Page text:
Detection of response to command using voluntary control of breathing in disorders of consciousness

DSpace/Manakin Repository

Detection of response to command using voluntary control of breathing in disorders of consciousness

Citable link to this page

 

 
Title: Detection of response to command using voluntary control of breathing in disorders of consciousness
Author: Charland-Verville, Vanessa; Lesenfants, Damien; Sela, Lee; Noirhomme, Quentin; Ziegler, Erik; Chatelle, Camille; Plotkin, Anton; Sobel, Noam; Laureys, Steven

Note: Order does not necessarily reflect citation order of authors.

Citation: Charland-Verville, Vanessa, Damien Lesenfants, Lee Sela, Quentin Noirhomme, Erik Ziegler, Camille Chatelle, Anton Plotkin, Noam Sobel, and Steven Laureys. 2014. “Detection of response to command using voluntary control of breathing in disorders of consciousness.” Frontiers in Human Neuroscience 8 (1): 1020. doi:10.3389/fnhum.2014.01020. http://dx.doi.org/10.3389/fnhum.2014.01020.
Full Text & Related Files:
Abstract: Background:: Detecting signs of consciousness in patients in a vegetative state/unresponsive wakefulness syndrome (UWS/VS) or minimally conscious state (MCS) is known to be very challenging. Plotkin et al. (2010) recently showed the possibility of using a breathing-controlled communication device in patients with locked in syndrome. We here aim to test a breathing-based “sniff controller” that could be used as an alternative diagnostic tool to evaluate response to command in severely brain damaged patients with chronic disorders of consciousness (DOC). Methods:: Twenty-five DOC patients were included. Patients’ resting breathing-amplitude was measured during a 5 min resting condition. Next, they were instructed to end the presentation of a music sequence by sniffing vigorously. An automated detection of changes in breathing amplitude (i.e., >1.5 SD of resting) ended the music and hence provided positive feedback to the patient. Results:: None of the 11 UWS/VS patients showed a sniff-based response to command. One out of 14 patients with MCS was able to willfully modulate his breathing pattern to answer the command on 16/19 trials (accuracy 84%). Interestingly, this patient failed to show any other motor response to command. Discussion: We here illustrate the possible interest of using breathing-dependent response to command in the detection of residual cognition in patients with DOC after severe brain injury.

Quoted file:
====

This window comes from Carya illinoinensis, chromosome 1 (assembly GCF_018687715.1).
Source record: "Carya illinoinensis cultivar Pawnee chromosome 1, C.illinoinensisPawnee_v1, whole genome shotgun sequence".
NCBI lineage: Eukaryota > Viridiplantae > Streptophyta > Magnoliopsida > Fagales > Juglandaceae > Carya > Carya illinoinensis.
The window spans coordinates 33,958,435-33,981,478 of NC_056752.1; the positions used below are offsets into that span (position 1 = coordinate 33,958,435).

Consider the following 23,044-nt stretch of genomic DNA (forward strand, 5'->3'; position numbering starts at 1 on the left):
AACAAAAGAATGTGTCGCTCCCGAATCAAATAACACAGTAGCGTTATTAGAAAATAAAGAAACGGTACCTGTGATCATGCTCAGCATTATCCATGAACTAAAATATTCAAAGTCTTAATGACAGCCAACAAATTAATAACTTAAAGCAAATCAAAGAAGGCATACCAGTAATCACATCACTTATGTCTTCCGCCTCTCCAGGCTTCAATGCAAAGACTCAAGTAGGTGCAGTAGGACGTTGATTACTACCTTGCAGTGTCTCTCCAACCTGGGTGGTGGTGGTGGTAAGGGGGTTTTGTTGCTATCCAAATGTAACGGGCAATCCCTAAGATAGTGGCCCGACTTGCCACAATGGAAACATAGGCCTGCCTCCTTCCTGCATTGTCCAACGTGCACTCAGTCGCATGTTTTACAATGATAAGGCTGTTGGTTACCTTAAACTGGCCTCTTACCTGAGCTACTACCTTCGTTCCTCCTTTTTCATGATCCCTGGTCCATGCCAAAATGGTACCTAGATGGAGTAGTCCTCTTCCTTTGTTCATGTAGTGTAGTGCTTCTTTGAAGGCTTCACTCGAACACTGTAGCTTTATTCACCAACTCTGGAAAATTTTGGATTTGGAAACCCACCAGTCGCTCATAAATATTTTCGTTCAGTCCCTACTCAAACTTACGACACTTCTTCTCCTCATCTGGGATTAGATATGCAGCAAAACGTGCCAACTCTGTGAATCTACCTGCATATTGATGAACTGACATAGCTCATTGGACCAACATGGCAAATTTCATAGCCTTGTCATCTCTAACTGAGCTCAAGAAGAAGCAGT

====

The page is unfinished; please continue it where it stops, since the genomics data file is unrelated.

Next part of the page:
Published Version: doi:10.3389/fnhum.2014.01020
Other Sources: http://www.ncbi.nlm.nih.gov/pmc/articles/PMC4274966/pdf/
Terms of Use: This article is made available under the terms and conditions applicable to Other Posted Material, as set forth at http://nrs.harvard.edu/urn-3:HUL.InstRepos:dash.current.terms-of-use#LAA
Citable link to this page: http://nrs.harvard.edu/urn-3:HUL.InstRepos:13890774
Downloads of this work:

Show full Dublin Core record

This item appears in the following Collection(s)

 
 

Search DASH


Advanced Search
 
 

Submitters